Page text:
Eastern York School District admin office, York County

Eastern York School District administrative offices, York County

Eastern York School District students in grades six through 12 will not be returning to in-person classes five days a week after all. 

The district’s school board had voted last month to give those students the option to either attend school full-time in-person or full-time remotely led by the district's teachers. That decision was rescinded during a special board meeting on Aug. 10 after administrators told the board offering both plans would result in needing to spend almost $1 million to hire additional teachers.

In a separate vote, the board changed the options available in grades six through eight to either a blended plan or full-time remote instruction by the district's teaching staff. High school students will choose between the blended option or the Eastern York Cyber Academy, which is also available to elementary and middle school students. The district contracts with the online Odysseyware Academy to provide the cyber academy’s instruction, with district staff assigned to track student engagement.

Under the blended option students spend two days in a classroom and work remotely the other three days. Students will be divided into groups that attend on Mondays and Tuesdays and students who are in school Thursdays and Fridays. Students will have remote learning classes instructed by district teachers on Wednesdays and a combination of online lessons and “enhanced remote online learning experiences from home” on the other two days they are not in school.

Middle school Principal Keith Shoemaker said after studying the result of a survey of parental preferences, it was determined that each of the three middle school grades would have more than 100 students opting for five days a week, in-person instruction. Because of state guidelines limiting the number of students that can gather in a classroom to 25, that would have resulted in an extra section of students for each grade and the hiring of 12 teachers.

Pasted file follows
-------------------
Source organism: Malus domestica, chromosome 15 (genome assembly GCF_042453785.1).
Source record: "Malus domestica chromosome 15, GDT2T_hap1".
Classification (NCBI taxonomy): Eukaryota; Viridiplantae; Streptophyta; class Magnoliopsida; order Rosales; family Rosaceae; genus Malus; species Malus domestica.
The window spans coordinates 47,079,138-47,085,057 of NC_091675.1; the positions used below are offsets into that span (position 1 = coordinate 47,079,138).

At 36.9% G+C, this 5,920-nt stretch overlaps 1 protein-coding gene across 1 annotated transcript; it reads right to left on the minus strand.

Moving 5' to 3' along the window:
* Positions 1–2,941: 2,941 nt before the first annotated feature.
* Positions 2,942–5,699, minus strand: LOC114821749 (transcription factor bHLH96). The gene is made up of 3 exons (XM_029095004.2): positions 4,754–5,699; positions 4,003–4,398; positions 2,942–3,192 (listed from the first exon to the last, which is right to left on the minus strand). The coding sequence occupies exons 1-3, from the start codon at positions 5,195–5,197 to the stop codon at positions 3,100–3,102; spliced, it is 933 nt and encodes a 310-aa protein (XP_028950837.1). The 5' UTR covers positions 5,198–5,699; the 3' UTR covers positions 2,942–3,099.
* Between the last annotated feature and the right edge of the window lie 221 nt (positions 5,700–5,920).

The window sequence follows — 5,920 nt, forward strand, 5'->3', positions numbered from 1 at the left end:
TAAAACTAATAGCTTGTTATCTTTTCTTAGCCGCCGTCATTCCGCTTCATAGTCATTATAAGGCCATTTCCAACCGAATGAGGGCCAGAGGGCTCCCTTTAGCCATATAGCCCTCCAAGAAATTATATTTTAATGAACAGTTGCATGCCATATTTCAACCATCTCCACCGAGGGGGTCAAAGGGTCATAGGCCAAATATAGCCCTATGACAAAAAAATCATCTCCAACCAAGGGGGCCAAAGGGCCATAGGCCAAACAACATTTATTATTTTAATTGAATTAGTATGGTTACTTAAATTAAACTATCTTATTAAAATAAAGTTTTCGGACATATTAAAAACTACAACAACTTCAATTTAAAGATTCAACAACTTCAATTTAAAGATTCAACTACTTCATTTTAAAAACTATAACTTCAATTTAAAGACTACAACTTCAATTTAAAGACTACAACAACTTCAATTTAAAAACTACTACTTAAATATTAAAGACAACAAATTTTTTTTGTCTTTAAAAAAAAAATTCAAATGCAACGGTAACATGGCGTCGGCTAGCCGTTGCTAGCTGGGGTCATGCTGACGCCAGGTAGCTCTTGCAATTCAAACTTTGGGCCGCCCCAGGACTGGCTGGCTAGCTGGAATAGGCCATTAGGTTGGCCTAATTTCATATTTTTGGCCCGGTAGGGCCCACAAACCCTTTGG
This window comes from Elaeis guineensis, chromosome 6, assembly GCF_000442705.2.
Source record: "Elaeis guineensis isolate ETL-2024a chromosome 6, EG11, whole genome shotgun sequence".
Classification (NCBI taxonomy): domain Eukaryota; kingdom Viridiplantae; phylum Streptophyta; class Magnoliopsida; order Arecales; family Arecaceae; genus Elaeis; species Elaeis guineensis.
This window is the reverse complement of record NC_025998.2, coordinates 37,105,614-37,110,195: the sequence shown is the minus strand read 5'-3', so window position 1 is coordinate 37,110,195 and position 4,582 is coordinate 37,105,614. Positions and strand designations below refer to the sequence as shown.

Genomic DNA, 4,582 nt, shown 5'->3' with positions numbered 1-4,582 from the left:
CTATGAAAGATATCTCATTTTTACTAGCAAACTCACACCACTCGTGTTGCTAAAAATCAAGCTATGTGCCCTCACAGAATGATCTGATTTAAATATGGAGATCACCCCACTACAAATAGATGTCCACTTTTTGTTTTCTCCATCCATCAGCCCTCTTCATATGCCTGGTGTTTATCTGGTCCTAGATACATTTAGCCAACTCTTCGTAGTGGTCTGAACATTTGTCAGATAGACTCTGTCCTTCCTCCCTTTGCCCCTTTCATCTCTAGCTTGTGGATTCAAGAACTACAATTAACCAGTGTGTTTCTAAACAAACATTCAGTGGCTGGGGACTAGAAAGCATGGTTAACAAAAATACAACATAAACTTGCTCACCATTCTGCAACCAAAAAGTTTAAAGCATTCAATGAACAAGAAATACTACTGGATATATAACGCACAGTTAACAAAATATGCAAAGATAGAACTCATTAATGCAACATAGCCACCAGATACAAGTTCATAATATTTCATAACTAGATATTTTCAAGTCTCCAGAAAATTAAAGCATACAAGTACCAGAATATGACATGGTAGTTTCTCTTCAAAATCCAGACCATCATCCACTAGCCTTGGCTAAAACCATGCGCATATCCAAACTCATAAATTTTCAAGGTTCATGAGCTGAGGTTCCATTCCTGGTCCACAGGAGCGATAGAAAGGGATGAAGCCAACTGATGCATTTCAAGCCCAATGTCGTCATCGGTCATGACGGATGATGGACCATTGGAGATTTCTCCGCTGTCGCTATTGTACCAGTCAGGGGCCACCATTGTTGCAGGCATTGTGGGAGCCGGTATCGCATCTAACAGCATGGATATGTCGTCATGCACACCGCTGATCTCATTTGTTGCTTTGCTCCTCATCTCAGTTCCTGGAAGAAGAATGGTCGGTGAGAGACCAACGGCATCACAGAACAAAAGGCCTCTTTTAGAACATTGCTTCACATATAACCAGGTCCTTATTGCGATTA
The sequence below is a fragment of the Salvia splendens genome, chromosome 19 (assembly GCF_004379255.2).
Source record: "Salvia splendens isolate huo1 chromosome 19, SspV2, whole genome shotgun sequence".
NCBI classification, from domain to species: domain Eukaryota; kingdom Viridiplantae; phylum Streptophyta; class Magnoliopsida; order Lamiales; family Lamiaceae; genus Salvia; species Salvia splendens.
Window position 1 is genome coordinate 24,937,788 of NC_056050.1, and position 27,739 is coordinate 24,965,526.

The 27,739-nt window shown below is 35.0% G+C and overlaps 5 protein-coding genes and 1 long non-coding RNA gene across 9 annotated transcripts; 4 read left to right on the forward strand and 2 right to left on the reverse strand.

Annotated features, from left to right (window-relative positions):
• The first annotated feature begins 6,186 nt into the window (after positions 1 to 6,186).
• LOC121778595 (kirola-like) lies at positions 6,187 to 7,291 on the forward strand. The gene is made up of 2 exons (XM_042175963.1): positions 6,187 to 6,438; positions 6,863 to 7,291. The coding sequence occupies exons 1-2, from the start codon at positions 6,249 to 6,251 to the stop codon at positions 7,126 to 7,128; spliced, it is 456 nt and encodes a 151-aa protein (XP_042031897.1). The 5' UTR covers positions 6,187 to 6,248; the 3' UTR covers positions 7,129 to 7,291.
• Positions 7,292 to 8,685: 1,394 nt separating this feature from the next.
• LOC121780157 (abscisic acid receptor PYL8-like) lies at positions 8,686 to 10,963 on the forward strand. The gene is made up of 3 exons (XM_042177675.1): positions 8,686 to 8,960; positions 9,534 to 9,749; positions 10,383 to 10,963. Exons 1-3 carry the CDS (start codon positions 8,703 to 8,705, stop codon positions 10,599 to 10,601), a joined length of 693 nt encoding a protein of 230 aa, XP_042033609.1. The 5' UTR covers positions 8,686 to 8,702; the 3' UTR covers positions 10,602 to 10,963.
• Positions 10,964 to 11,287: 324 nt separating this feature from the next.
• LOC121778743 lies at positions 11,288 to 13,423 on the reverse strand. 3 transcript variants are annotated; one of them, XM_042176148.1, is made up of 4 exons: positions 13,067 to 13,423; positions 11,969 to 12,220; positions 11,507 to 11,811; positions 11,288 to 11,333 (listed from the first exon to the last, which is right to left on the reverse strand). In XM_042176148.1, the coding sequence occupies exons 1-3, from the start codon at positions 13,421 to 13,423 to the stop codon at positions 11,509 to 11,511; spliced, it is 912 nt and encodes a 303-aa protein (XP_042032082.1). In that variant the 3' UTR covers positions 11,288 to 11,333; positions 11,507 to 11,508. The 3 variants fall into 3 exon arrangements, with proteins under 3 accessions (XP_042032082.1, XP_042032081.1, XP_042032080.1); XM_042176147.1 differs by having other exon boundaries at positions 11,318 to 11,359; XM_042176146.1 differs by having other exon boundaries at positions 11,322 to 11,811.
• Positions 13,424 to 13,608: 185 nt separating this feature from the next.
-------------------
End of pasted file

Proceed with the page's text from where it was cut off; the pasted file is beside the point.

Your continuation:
Left unchanged are the options for elementary school students, who can still choose from in-person, blended or full-time remote options, in addition to the cyber academy. Guidance from the state education and health departments, issued the same day as this meeting, recommended York County, with a moderate level of community transmission, use blended and full remote learning models.

During the meeting, Superintendent Joseph W. Mancuso III told the board that presently the guidelines are only advisory in nature. In a follow up email. Mancuso said the district currently plans to keep the in-person option for elementary students because the number of students who will actually be in the buildings will be greatly reduced.

The board voted 6-3 to rescind the prior instructional plan and adopt the new plan, as well as approve the state-required health and safety plans. Opposing the changes were Darvin Shelley, James Reese and Mark D. Keller; all three have been ardent supporters of returning to a full-five days a week, in person model. Voting in favor of all three measures were Richard Holtzinger, Jon Shevelew, Douglas Bailey Jr., Richard Zepp, Todd Lentz and Jason Malone.

As a general rule, students will be expected to stick with whatever option they select at least to the end of the first marking period. Individual cases with unique circumstances will be dealt with on a case-by-case basis. The board plans to review the situation should conditions change.

“The goal is to get everybody back in school as soon as possible,” said Malone, who serves as the board president.

Both Malone and Mancuso emphasized that changes and updates in guidance and decision-making tools from the federal Centers for Disease Control & Prevention and the state Department of Health make it a fluid situation.

“We have to understand that wholesale changes would affect our plan,” Mancuso said.

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